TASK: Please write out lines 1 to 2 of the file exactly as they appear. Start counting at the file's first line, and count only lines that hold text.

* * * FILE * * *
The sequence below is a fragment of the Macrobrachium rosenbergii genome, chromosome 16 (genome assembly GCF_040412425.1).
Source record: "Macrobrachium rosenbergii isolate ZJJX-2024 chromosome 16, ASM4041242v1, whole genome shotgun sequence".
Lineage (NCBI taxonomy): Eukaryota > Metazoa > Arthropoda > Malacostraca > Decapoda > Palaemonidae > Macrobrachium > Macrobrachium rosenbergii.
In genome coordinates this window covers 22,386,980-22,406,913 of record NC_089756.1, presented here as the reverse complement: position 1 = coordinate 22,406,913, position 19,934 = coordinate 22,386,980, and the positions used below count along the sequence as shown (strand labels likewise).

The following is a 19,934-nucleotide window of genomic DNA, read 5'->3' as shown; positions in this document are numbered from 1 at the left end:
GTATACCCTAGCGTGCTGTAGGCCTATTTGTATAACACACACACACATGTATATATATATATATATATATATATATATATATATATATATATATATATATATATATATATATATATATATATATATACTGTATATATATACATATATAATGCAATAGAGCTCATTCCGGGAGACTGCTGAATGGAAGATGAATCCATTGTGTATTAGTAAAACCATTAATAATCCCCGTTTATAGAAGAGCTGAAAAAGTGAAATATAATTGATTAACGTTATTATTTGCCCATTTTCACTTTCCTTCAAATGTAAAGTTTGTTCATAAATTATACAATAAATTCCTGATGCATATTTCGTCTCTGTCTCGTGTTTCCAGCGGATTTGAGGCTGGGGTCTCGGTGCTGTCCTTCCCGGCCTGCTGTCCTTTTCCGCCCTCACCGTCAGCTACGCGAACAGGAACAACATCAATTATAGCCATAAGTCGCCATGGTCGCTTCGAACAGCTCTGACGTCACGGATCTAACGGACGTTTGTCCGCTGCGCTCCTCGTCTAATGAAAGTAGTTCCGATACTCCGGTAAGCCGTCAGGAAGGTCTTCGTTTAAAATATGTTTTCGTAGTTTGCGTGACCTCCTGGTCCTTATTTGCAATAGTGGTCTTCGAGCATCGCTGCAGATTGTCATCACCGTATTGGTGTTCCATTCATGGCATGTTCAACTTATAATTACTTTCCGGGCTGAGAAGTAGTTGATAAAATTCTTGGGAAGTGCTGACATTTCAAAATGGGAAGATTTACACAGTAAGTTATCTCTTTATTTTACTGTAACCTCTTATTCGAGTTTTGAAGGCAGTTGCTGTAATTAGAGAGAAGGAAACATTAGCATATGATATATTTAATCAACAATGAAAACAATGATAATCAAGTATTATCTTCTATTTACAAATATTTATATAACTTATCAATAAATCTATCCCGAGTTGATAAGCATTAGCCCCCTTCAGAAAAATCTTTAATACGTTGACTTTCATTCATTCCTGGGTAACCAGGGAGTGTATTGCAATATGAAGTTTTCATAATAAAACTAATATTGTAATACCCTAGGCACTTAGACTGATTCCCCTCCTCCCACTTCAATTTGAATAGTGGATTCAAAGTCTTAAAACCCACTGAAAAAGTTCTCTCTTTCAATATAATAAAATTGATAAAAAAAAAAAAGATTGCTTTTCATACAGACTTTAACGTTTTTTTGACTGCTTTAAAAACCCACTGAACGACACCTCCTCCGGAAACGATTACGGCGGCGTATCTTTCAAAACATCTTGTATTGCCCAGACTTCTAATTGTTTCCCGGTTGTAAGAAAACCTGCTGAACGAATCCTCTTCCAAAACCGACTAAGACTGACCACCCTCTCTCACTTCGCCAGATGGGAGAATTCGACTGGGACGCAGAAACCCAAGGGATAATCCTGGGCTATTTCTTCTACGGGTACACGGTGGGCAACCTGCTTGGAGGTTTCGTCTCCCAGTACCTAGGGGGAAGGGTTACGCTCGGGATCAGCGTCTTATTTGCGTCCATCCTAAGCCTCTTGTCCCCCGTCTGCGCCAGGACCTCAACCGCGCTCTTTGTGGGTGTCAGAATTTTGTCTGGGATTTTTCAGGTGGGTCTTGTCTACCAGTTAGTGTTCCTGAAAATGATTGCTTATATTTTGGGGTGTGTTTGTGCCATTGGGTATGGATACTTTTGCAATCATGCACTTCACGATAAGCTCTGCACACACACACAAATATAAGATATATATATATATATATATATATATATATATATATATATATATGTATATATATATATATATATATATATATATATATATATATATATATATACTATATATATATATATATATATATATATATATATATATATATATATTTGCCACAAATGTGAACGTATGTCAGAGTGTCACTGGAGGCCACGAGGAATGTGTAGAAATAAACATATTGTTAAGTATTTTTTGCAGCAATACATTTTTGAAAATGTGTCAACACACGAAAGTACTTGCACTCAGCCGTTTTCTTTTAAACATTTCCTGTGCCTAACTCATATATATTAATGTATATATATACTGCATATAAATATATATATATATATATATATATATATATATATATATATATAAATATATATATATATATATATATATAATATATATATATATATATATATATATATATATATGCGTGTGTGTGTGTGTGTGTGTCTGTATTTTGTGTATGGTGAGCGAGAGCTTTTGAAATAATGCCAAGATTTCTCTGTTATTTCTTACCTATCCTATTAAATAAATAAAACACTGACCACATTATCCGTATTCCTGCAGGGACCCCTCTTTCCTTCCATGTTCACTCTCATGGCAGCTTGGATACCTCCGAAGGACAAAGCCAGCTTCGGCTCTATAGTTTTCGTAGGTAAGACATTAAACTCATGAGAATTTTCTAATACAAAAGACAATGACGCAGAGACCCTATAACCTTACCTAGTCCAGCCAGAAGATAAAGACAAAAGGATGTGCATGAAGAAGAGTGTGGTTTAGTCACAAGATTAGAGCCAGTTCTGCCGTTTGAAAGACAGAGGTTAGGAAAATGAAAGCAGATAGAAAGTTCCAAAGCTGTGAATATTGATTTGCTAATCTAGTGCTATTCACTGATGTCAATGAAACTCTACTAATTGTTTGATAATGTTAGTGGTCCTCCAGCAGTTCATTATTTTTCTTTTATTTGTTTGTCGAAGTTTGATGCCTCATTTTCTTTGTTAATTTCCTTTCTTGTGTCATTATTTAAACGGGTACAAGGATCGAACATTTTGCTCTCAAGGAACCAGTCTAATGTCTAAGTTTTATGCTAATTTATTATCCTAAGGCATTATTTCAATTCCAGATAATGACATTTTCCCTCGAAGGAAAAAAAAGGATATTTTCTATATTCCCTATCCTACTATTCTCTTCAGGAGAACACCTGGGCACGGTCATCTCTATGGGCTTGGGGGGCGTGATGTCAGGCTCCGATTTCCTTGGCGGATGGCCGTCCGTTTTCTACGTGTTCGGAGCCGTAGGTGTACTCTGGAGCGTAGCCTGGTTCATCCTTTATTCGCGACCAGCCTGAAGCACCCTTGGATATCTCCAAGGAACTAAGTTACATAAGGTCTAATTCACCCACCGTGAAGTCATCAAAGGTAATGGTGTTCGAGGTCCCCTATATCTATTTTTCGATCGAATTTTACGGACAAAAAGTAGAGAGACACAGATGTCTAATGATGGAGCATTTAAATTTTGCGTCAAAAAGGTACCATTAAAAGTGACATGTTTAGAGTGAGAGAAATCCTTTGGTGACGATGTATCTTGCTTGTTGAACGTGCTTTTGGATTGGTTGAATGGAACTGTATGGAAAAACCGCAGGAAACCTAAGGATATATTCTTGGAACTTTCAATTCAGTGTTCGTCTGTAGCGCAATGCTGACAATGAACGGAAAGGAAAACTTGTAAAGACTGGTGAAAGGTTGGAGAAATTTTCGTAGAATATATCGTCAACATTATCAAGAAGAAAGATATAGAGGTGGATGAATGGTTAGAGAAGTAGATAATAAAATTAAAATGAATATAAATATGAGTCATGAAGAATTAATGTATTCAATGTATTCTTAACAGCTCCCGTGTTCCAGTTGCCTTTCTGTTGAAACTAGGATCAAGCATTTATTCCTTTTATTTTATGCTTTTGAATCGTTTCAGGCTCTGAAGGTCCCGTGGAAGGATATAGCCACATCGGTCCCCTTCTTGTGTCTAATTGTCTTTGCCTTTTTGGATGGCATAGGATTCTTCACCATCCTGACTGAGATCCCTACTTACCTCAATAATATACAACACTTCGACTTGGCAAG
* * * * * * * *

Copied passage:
The sequence below is a fragment of the Macrobrachium rosenbergii genome, chromosome 16 (genome assembly GCF_040412425.1).
Source record: "Macrobrachium rosenbergii isolate ZJJX-2024 chromosome 16, ASM4041242v1, whole genome shotgun sequence".